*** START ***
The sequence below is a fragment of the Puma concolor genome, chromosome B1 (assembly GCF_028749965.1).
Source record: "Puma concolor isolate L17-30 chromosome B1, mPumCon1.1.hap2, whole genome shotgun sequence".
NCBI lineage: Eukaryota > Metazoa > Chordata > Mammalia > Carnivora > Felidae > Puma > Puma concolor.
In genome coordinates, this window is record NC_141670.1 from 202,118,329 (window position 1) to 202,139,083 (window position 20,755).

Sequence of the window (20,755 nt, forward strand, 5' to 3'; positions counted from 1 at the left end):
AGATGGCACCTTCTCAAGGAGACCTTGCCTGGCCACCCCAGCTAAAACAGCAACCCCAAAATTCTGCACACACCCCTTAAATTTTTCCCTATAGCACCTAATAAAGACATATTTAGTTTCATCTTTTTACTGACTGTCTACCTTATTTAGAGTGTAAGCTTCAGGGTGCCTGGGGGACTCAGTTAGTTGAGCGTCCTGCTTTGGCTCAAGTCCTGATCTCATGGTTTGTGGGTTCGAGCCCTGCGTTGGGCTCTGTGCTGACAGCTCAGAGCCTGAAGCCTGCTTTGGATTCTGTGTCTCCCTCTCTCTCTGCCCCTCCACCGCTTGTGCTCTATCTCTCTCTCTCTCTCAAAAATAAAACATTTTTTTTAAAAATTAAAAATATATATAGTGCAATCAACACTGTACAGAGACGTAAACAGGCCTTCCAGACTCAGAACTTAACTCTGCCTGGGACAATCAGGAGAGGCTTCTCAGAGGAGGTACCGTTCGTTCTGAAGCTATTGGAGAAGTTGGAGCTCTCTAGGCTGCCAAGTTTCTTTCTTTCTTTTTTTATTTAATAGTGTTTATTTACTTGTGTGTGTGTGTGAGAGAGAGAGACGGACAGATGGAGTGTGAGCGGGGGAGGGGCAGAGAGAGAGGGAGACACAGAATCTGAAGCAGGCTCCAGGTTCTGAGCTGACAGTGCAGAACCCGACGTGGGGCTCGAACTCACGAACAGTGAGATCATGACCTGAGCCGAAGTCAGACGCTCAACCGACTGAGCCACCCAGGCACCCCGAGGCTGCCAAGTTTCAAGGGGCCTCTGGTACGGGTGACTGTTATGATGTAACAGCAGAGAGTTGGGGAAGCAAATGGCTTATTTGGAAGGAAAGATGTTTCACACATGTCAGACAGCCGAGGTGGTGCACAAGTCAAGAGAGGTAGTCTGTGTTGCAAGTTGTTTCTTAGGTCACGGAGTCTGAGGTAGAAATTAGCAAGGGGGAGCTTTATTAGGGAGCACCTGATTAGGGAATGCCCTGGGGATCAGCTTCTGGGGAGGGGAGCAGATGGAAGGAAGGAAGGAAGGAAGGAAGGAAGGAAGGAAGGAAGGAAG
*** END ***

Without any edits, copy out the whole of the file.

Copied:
The sequence below is a fragment of the Puma concolor genome, chromosome B1 (assembly GCF_028749965.1).
Source record: "Puma concolor isolate L17-30 chromosome B1, mPumCon1.1.hap2, whole genome shotgun sequence".
NCBI lineage: Eukaryota > Metazoa > Chordata > Mammalia > Carnivora > Felidae > Puma > Puma concolor.
In genome coordinates, this window is record NC_141670.1 from 202,118,329 (window position 1) to 202,139,083 (window position 20,755).

Sequence of the window (20,755 nt, forward strand, 5' to 3'; positions counted from 1 at the left end):
AGATGGCACCTTCTCAAGGAGACCTTGCCTGGCCACCCCAGCTAAAACAGCAACCCCAAAATTCTGCACACACCCCTTAAATTTTTCCCTATAGCACCTAATAAAGACATATTTAGTTTCATCTTTTTACTGACTGTCTACCTTATTTAGAGTGTAAGCTTCAGGGTGCCTGGGGGACTCAGTTAGTTGAGCGTCCTGCTTTGGCTCAAGTCCTGATCTCATGGTTTGTGGGTTCGAGCCCTGCGTTGGGCTCTGTGCTGACAGCTCAGAGCCTGAAGCCTGCTTTGGATTCTGTGTCTCCCTCTCTCTCTGCCCCTCCACCGCTTGTGCTCTATCTCTCTCTCTCTCTCAAAAATAAAACATTTTTTTTAAAAATTAAAAATATATATAGTGCAATCAACACTGTACAGAGACGTAAACAGGCCTTCCAGACTCAGAACTTAACTCTGCCTGGGACAATCAGGAGAGGCTTCTCAGAGGAGGTACCGTTCGTTCTGAAGCTATTGGAGAAGTTGGAGCTCTCTAGGCTGCCAAGTTTCTTTCTTTCTTTTTTTATTTAATAGTGTTTATTTACTTGTGTGTGTGTGTGAGAGAGAGAGACGGACAGATGGAGTGTGAGCGGGGGAGGGGCAGAGAGAGAGGGAGACACAGAATCTGAAGCAGGCTCCAGGTTCTGAGCTGACAGTGCAGAACCCGACGTGGGGCTCGAACTCACGAACAGTGAGATCATGACCTGAGCCGAAGTCAGACGCTCAACCGACTGAGCCACCCAGGCACCCCGAGGCTGCCAAGTTTCAAGGGGCCTCTGGTACGGGTGACTGTTATGATGTAACAGCAGAGAGTTGGGGAAGCAAATGGCTTATTTGGAAGGAAAGATGTTTCACACATGTCAGACAGCCGAGGTGGTGCACAAGTCAAGAGAGGTAGTCTGTGTTGCAAGTTGTTTCTTAGGTCACGGAGTCTGAGGTAGAAATTAGCAAGGGGGAGCTTTATTAGGGAGCACCTGATTAGGGAATGCCCTGGGGATCAGCTTCTGGGGAGGGGAGCAGATGGAAGGAAGGAAGGAAGGAAGGAAGGAAGGAAGGAAGGAAGGAAG